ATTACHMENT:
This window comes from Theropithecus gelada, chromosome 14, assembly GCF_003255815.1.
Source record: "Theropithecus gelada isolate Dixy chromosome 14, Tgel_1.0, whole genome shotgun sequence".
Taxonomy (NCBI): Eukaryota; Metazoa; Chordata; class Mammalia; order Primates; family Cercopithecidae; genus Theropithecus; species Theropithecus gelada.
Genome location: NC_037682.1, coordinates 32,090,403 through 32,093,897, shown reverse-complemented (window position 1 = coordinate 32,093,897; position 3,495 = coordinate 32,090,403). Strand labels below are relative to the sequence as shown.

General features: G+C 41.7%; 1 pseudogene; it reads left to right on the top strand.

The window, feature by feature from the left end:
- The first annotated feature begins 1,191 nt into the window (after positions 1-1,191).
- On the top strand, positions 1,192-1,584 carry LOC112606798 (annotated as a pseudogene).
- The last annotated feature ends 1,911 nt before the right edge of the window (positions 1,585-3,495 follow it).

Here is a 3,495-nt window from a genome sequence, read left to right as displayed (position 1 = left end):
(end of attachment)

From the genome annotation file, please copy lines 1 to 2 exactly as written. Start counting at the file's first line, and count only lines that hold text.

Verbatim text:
This window comes from Theropithecus gelada, chromosome 14, assembly GCF_003255815.1.
Source record: "Theropithecus gelada isolate Dixy chromosome 14, Tgel_1.0, whole genome shotgun sequence".